Saturday, February 9, 2013

The System That Dare Not Speak Its Name

I'm not sure I'm going to make it all the way through Chris Hayes's Twilight of the Elites: America After Meritocracy (Crown, 2012).  I know I said I was going to read it, but I got sixty pages into it yesterday and got so dispirited that I didn't want to go on.  I think he's mapped out his assumptions by the point I've reached, and they are what's wrong with the book.  Put simply -- and Hayes is not a complex thinker -- he believes that the United States is a meritocracy: that our rulers are people who showed that they were qualified to run a complex society and its institutions.  He keeps referring to our elites as "the meritocracy," begging repeatedly the question that they actually have merit.

This emerges very clearly in the second chapter, "Meritocracy and Its Discontents."  Hayes begins:
Whether we think about it much or not, we all believe in meritocracy. It is embedded in our very language: to call an organization, a business, or an institution “meritocratic” is to pay it a high compliment.  On the portion of its website devoted to recruiting talent, Goldman Sachs tells potential recruits that “Goldman Sachs is a meritocracy.” It’s the first sentence [31].
I presume that by that first sentence Hayes means that "we" all believe a meritocracy is an ideal to be worked toward.  If so, he may be right, as when he wrote a few pages earlier that meritocracy "is an ideal with roots that reach back to the early years of the Republic" (21), that people should achieve wealth and status through disciplined hard work, not have them assigned by accident of birth.  Or, as he also puts it, "In a meritocracy, people are judged not on the color of their skin, but on the content of their character. This crucial distinction between the contingent and essential features – between skin color and intelligence – appeals to some of our most profound moral intuitions about justice and desert" (51).

He goes on to offer what he considers a "compelling" argument, that meritocracy is not "necessarily fair, but rather that it is efficient. By identifying the best and brightest and putting them through resource-intensive schooling and training, we produce a set of elites well equipped to dispatch their duties with aplomb. By conferring the most power on those equipped to wield it, the meritocracy produces a better society for us all. In rewarding effort and smarts, we incentivize both."  He goes on to concede that "meritocracy in practice is something different.  The most fundamental problem with meritocracy is how difficult it is to maintain it in its pure and noble form" (52-3).  Before you can "maintain" a meritocracy, however, you have to achieve it.  Hayes only assumes that it has been achieved (for a few bright shining years in the Sixties, I gather), and this is not something that can be assumed; you need to provide an argument and evidence, which he doesn't do.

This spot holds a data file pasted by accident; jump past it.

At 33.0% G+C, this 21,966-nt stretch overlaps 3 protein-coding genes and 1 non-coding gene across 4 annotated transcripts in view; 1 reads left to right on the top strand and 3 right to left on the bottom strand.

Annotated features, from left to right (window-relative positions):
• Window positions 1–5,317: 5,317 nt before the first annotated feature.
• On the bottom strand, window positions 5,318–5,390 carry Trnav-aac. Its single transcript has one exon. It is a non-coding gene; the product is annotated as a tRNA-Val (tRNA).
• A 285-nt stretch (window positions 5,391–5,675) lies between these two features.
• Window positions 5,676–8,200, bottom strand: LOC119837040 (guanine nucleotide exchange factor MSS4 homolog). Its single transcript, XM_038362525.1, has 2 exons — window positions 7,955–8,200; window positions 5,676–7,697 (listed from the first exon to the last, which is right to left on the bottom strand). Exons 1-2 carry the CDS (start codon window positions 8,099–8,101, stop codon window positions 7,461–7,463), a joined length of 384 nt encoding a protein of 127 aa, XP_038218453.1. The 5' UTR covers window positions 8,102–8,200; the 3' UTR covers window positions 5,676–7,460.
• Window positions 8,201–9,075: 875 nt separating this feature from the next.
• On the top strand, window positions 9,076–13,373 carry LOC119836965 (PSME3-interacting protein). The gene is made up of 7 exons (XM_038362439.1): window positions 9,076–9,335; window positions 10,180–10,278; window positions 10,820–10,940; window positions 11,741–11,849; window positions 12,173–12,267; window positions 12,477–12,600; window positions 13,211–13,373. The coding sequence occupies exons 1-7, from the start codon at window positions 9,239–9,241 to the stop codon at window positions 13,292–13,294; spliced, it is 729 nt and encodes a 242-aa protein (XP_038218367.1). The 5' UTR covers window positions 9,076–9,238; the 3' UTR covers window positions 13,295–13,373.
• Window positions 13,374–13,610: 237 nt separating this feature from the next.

Instead he begins with a case study, the Hunter College High School in New York City, of which he is an alumnus.  (Along with many other well-known people, including Florence Howe, who wrote about her experience there in her memoir A Life in Motion.)  Rather flustered, Hayes describes how Justin Howard, a graduating senior at Hunter, delivered a commencement address in 2010 that challenged many of the school's pretensions.

Hunter, Hayes explains,
embodies the meritocratic ideal as much as any institution in the country.  It is public and open to students from all five boroughs of New York City, but highly selective.  Each year, between 3,000 and 4,000 students citywide score high enough on their fifth-grade standardized tests to even qualify to take Hunter's entrance exam in the sixth grade.  Only 185 are offered admission ...